Lighting was designed by Susan A. White. Lighting, like the scenic design, was also very intricate, and executed in a very professional manner. The mood was clearly established as the audience was drawn into the world of the play. It is apparent that there was quite a bit of time and talent devoted to creating the lighting of this production. Often times, I feel that lighting can sometimes be an afterthought, especially in a production as straight-forward as this one. There was a representation of night and day, and time progression, however it was visually pleasing and satisfying to see such lovely colors come to life in the background-specifically the subtle transitions between morning and evening sky during the notable number “Sunrise, Sunset,” and during “Sabbath Prayer.” It was a treat to see some lovely silhouettes of the villagers of Anatevka appear one family at a time with their Sabbath tables, and prayer candles surrounding the stage, while the main focus was on the Sabbath table in Tevye’s home center stage. It was a nice contrast to see something very simple project such a dramatic and symbolic moment-especially when suddenly materialized on stage. It was a very nice touch that certainly added magic to the production. In addition, I also enjoyed seeing consistency within the lighting design-especially during the moments when Tevye would directly communicate some of these thoughts with himself, the audience or when speaking with God. Lighting was well-executed, and was certainly as dramatic as the action on stage.

Costumes were designed by Michael A Robinson and Suzi Cranford of the Dallas Costume Shoppe. Each period costume had a fine attention to detail. As I have come to expect, anytime Michael Robinson, Suzi Cranford or the Dallas Costume Shoppe is involved artistically, audiences are guaranteed to see visually appealing, stunning, and character-appropriate wardrobe that intensifies the allusion of the production, while enhancing the realism of the characters in the story. Each costume gave an honest and accurate depiction of the time period. Even with a large ensemble, I never felt that the costumes were the “same.” There were unique and interesting details that set each one apart from another, and gave depth and importance to each villager in the town-no matter how big or small the character in the story.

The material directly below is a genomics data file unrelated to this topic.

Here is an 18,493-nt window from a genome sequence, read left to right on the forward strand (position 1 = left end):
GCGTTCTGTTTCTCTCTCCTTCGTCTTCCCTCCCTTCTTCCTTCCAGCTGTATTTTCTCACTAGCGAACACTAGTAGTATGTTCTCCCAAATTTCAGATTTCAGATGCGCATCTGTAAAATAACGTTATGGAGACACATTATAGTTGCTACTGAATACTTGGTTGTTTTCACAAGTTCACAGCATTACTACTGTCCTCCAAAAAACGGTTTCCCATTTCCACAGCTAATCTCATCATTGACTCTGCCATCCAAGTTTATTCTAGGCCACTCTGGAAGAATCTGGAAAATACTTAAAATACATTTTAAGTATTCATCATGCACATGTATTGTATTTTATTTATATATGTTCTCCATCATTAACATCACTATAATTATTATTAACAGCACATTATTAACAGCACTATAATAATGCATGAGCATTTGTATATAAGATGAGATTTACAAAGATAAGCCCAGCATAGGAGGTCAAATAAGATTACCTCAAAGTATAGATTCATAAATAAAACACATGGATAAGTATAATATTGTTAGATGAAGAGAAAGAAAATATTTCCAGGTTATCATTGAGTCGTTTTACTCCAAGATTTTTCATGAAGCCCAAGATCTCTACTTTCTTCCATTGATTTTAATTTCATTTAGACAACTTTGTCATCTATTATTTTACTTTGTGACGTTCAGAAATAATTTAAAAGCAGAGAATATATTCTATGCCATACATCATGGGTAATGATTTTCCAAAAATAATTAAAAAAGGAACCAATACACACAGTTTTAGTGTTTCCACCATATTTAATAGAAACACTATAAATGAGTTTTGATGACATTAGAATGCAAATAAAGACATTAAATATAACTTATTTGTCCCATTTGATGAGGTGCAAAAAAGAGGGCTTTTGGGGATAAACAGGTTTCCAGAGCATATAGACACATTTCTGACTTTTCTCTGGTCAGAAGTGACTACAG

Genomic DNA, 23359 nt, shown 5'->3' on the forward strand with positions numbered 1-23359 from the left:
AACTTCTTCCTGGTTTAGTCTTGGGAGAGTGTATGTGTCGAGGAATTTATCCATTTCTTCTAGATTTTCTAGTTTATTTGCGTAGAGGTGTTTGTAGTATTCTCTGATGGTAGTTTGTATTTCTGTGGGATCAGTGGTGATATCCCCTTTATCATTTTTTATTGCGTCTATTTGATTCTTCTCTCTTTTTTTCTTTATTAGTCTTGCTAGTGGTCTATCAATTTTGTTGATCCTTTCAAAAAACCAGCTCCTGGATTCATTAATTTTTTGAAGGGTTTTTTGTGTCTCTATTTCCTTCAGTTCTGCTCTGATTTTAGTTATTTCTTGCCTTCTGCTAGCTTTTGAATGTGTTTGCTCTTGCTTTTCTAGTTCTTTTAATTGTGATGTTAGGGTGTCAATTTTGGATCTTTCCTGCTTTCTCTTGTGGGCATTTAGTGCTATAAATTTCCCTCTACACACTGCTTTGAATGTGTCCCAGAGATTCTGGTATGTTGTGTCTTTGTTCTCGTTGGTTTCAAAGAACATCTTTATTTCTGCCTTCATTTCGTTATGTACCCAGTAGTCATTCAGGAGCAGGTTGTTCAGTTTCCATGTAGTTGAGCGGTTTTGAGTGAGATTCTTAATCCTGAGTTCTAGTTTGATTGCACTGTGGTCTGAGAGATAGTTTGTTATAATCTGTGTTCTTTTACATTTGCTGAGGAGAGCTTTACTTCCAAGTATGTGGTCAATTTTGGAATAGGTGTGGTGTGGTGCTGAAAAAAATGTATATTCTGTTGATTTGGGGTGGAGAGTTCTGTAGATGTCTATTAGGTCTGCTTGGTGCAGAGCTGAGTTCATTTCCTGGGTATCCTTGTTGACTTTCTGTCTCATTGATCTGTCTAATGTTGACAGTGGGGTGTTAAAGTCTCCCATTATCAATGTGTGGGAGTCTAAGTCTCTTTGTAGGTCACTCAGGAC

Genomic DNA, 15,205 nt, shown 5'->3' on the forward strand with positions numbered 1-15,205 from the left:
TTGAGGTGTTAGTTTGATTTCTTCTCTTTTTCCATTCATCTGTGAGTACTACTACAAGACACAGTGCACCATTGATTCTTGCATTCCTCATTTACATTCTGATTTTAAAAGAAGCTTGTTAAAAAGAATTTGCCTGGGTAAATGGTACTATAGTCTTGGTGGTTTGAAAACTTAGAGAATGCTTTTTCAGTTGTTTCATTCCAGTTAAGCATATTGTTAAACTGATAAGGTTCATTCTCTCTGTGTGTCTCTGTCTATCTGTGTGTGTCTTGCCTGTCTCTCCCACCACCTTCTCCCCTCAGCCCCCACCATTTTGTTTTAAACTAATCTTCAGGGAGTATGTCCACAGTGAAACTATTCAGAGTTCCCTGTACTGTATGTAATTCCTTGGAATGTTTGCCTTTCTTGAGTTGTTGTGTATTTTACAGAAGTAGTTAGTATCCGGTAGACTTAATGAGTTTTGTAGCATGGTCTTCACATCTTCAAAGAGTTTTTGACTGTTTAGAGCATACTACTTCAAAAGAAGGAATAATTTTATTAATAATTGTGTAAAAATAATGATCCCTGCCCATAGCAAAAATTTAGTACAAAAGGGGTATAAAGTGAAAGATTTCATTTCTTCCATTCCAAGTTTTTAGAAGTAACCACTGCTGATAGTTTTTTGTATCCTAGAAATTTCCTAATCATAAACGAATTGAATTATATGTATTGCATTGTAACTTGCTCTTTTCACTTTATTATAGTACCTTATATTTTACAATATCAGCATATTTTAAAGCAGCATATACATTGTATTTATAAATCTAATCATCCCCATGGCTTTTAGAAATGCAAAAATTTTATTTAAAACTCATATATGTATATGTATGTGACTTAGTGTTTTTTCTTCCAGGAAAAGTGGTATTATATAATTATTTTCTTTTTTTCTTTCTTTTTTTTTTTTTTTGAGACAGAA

Randy Pearlman was very remarkable in the role of Tevye. Through facial expressions, an impressive and powerful voice, and a strong presence on stage, Pearlman convincingly portrayed the father and hard-working dairyman who longed to hold on to traditions, and to the customs that have shaped his life. Slowly, as these traditions and customs start to slip away, Tevye begins to adapt and change-I felt this was depicted very well by Mr. Pearlman. Tevye can be a very complex character to portray. Not only does he directly address the audience with his powerful narration, but, he also communicates on a very personal level with God, and with his family and the friends in his life. I felt that Mr. Pearlman was very convincing in this role, and was the epitome of what audiences should expect from an actor portraying this role. His presence on stage is nearly constant, and his performance was impressive and dynamic. I guarantee you will feel pressed to sing along with “If I Were a Rich Man” and “Tradition”-specifically when led by Mr. Pearlman.

Another standout performance was Noelle Mason in the role of Golde, Tevye’s wife. Ms. Mason provided the appropriate touch of humor to the story, while also displaying some excellent chemistry with her husband, and with local matchmaker, Yente. There were some genuinely honest moments on stage, as Ms. Mason provided feminine representation of traditional life, as the wife and mother of the home.

Fiddler on the Roof is definitely worth seeing. The meticulous and care for detail is evident in all aspects of the production, and makes for a wonderful experience at the theater. It is a production to be enjoyed for audience of all ages. I highly recommend seeing Fiddler on the Roof at the Granville Arts Center, not only will you be able to see (what I consider) the quintessential Broadway musical, but, you will also be privy to a story with an important message that reigns as true today, as it did in 1905 Russia-life can change at a moment’s notice, and can sometimes be “as shaky as a Fiddler on the Roof.”


The Garland Summer Musicals
Granville Arts Center
300 N. 5th Street
Garland, TX 75040

Plays through June 26th.

June 24 and 25 at 8 pm
June 26 at 2:30 pm

Ticket prices range from $26.00-$36.00, based on seating.
Reservations required. All tickets reserved.

For information and to purchase tickets, visit: